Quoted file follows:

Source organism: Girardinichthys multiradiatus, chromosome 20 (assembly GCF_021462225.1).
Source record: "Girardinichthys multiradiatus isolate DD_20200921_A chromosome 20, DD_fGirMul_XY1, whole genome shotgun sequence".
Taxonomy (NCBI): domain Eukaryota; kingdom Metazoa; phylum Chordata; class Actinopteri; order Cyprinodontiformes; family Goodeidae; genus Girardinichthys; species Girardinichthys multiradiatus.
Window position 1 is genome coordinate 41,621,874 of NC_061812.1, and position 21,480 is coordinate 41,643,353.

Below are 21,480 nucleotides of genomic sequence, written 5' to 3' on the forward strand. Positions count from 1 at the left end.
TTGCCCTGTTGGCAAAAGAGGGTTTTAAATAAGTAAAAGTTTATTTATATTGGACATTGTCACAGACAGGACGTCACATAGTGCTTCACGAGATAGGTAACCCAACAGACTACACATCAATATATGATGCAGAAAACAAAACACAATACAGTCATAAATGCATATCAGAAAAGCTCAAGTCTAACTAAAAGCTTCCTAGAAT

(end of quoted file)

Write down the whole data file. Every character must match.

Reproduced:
Source organism: Girardinichthys multiradiatus, chromosome 20 (assembly GCF_021462225.1).
Source record: "Girardinichthys multiradiatus isolate DD_20200921_A chromosome 20, DD_fGirMul_XY1, whole genome shotgun sequence".
Taxonomy (NCBI): domain Eukaryota; kingdom Metazoa; phylum Chordata; class Actinopteri; order Cyprinodontiformes; family Goodeidae; genus Girardinichthys; species Girardinichthys multiradiatus.
Window position 1 is genome coordinate 41,621,874 of NC_061812.1, and position 21,480 is coordinate 41,643,353.

Below are 21,480 nucleotides of genomic sequence, written 5' to 3' on the forward strand. Positions count from 1 at the left end.
TTGCCCTGTTGGCAAAAGAGGGTTTTAAATAAGTAAAAGTTTATTTATATTGGACATTGTCACAGACAGGACGTCACATAGTGCTTCACGAGATAGGTAACCCAACAGACTACACATCAATATATGATGCAGAAAACAAAACACAATACAGTCATAAATGCATATCAGAAAAGCTCAAGTCTAACTAAAAGCTTCCTAGAAT